A Rutter's convenience store

Rutter's Reports Malware Attack on POS Systems

Rutter's logo

YORK, Pa. — Rutter's is enhancing its security following reports of unauthorized access to its payment data.

The convenience store retailer reported the malware attack on Feb. 13. According to the company, a third party reported the possibility of unauthorized access to data from payment cards that were used at some Rutter's locations. 

The retailer launched a subsequent investigation with the help of cybersecurity firms, and notified law enforcement.

"On Jan. 14, 2020, the investigation identified evidence indicating that an unauthorized actor may have accessed payment card data from cards used on point-of-sale (POS) devices at some fuel pumps and inside some of our convenience stores through malware installed on the payment processing systems," the company explained in a notice posted to its website.

As Rutter's explained, the malware searched for track data — which sometimes has the cardholder name in addition to card number, expiration date, and internal verification code — read from a payment card as it was being routed through the payment processing systems.

The retailer is EMV-compliant at its inside POS terminals. The chip-enabled, EMV-compliant cards generate a unique code that is validated for each transaction, and the code cannot be reused, it explained.

"As a result, for EMV cards inserted into the chip-reader on the EMV POS devices in our convenience stores, only card number and expiration date (and not the cardholder name or internal verification code) were involved," according to the statement.

"In addition, it appears that the malware did not copy data from all of the payment cards used during the period that it was present on a given payment processing system. There is no indication that other customer information was accessed," it added.  

Rutter's noted that the security breach was not related to a handheld skimmer at the pump.

The security breach timeframe varied by locations; however, it generally fell between Oct. 1, 2018 and May 29, 2019.

Access to card data may have started as early as Aug. 30, 2018 at one location, and at an additional nine locations as early as Sept. 20, 2018.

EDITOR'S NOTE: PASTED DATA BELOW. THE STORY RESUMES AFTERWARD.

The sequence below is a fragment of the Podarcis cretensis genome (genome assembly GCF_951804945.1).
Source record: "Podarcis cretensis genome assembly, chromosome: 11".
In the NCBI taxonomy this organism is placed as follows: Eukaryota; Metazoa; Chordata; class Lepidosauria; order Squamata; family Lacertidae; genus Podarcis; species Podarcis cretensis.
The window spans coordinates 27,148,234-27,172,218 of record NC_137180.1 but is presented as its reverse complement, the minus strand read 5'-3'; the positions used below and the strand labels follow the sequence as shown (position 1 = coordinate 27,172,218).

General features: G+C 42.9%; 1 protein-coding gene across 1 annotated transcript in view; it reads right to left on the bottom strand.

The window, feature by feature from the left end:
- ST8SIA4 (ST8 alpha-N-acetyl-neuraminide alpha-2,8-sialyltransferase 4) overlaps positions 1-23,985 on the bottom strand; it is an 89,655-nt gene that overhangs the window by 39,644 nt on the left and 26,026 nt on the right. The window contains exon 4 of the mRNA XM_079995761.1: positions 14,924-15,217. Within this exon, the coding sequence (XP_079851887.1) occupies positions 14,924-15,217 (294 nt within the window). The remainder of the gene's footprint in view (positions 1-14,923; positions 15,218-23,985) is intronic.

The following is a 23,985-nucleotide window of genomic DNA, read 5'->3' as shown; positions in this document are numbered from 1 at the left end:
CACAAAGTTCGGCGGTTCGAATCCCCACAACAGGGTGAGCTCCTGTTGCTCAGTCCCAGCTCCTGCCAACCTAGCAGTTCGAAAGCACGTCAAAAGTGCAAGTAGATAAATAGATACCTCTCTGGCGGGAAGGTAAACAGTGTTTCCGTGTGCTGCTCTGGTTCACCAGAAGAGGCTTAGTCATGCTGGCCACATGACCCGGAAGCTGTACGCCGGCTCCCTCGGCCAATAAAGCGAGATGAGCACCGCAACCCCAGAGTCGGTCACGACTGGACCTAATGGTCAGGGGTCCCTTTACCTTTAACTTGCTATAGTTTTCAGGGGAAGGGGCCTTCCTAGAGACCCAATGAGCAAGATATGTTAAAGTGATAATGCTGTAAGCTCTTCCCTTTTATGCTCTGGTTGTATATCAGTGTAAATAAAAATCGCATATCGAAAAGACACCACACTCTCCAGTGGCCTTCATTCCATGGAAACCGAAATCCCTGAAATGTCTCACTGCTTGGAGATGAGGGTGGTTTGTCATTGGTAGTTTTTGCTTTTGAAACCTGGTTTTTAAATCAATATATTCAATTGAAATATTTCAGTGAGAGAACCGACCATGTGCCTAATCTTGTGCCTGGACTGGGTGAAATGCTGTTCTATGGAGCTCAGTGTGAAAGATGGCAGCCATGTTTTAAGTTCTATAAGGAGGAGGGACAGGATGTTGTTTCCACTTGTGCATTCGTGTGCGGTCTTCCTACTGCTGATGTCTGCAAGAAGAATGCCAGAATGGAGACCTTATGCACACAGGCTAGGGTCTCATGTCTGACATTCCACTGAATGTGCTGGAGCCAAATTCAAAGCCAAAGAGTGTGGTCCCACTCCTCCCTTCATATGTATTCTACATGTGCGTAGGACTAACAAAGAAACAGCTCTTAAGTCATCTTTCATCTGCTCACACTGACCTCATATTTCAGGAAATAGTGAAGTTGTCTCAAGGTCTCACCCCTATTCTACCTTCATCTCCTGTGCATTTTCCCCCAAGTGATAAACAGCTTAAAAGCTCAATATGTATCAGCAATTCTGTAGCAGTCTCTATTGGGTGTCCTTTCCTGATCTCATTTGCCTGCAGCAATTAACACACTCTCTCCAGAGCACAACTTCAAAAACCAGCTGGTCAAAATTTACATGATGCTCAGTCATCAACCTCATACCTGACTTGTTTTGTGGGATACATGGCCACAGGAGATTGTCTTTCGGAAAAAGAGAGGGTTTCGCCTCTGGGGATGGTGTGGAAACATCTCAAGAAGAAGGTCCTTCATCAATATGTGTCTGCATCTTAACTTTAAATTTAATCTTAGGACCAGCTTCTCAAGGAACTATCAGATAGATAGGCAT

A list of the locations involved and specific timeframes is available here.

The company plans to contact those customers it can identify as having used their card at a location involved during that location's specific timeframe.

The malware attack did not involve Rutter's car washes, ATM's and lottery machines.

"The malware has been removed, and we have implemented enhanced security measures. We also continue to work to evaluate additional ways to enhance the security of payment card data. In addition, we continue to support law enforcement's investigation," Rutter's said.

"We regret this incident occurred and sincerely apologize for any inconvenience. Our family has been in business for over 273 years in central Pennsylvania, and we sincerely appreciate all of our loyal customers through the decades," the retailer said. "Our award-winning team is ready to serve our valued customers as we move forward from this incident."

York-based Rutter's is a privately held chain of 76 convenience stores in Pennsylvania, Maryland and West Virginia.

The incident at Rutter's follows a security breach at Pennsylvania-based Wawa Inc. In December, Wawa CEO Chris Gheysens said malware affected payment card information used at potentially all Wawa locations beginning at different points in time after March 4, 2019 and until it was contained on Dec. 12, as Convenience Store News previously reported.

In late January, Wawa alerted customers to possible criminal attempts to sell some customer payment card information online that was potentially involved in the previous data breach.

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